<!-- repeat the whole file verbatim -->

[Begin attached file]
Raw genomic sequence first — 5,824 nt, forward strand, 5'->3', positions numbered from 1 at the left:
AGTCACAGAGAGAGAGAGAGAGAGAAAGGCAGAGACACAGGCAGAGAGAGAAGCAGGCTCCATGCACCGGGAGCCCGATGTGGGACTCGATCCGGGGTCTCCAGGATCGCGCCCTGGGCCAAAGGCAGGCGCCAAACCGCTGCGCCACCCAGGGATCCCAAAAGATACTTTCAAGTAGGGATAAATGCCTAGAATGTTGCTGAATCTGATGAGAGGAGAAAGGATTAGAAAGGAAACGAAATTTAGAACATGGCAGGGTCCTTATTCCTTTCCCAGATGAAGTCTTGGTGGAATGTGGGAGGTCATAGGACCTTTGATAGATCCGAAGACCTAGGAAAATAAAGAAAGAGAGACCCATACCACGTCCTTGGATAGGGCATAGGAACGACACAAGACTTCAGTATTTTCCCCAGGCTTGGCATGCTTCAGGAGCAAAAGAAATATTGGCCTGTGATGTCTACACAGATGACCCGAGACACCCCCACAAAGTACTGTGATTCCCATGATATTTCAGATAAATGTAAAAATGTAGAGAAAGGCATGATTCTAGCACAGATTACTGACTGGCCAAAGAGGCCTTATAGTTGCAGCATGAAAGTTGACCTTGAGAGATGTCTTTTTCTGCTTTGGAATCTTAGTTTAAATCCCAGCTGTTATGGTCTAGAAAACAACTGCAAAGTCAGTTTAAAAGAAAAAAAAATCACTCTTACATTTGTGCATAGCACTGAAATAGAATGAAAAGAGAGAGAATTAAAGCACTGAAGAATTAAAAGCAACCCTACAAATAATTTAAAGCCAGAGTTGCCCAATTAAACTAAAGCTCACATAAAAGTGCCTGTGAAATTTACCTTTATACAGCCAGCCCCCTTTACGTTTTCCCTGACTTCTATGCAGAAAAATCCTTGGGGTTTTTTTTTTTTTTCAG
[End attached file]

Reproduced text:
Raw genomic sequence first — 5,824 nt, forward strand, 5'->3', positions numbered from 1 at the left:
AGTCACAGAGAGAGAGAGAGAGAGAAAGGCAGAGACACAGGCAGAGAGAGAAGCAGGCTCCATGCACCGGGAGCCCGATGTGGGACTCGATCCGGGGTCTCCAGGATCGCGCCCTGGGCCAAAGGCAGGCGCCAAACCGCTGCGCCACCCAGGGATCCCAAAAGATACTTTCAAGTAGGGATAAATGCCTAGAATGTTGCTGAATCTGATGAGAGGAGAAAGGATTAGAAAGGAAACGAAATTTAGAACATGGCAGGGTCCTTATTCCTTTCCCAGATGAAGTCTTGGTGGAATGTGGGAGGTCATAGGACCTTTGATAGATCCGAAGACCTAGGAAAATAAAGAAAGAGAGACCCATACCACGTCCTTGGATAGGGCATAGGAACGACACAAGACTTCAGTATTTTCCCCAGGCTTGGCATGCTTCAGGAGCAAAAGAAATATTGGCCTGTGATGTCTACACAGATGACCCGAGACACCCCCACAAAGTACTGTGATTCCCATGATATTTCAGATAAATGTAAAAATGTAGAGAAAGGCATGATTCTAGCACAGATTACTGACTGGCCAAAGAGGCCTTATAGTTGCAGCATGAAAGTTGACCTTGAGAGATGTCTTTTTCTGCTTTGGAATCTTAGTTTAAATCCCAGCTGTTATGGTCTAGAAAACAACTGCAAAGTCAGTTTAAAAGAAAAAAAAATCACTCTTACATTTGTGCATAGCACTGAAATAGAATGAAAAGAGAGAGAATTAAAGCACTGAAGAATTAAAAGCAACCCTACAAATAATTTAAAGCCAGAGTTGCCCAATTAAACTAAAGCTCACATAAAAGTGCCTGTGAAATTTACCTTTATACAGCCAGCCCCCTTTACGTTTTCCCTGACTTCTATGCAGAAAAATCCTTGGGGTTTTTTTTTTTTTTCAG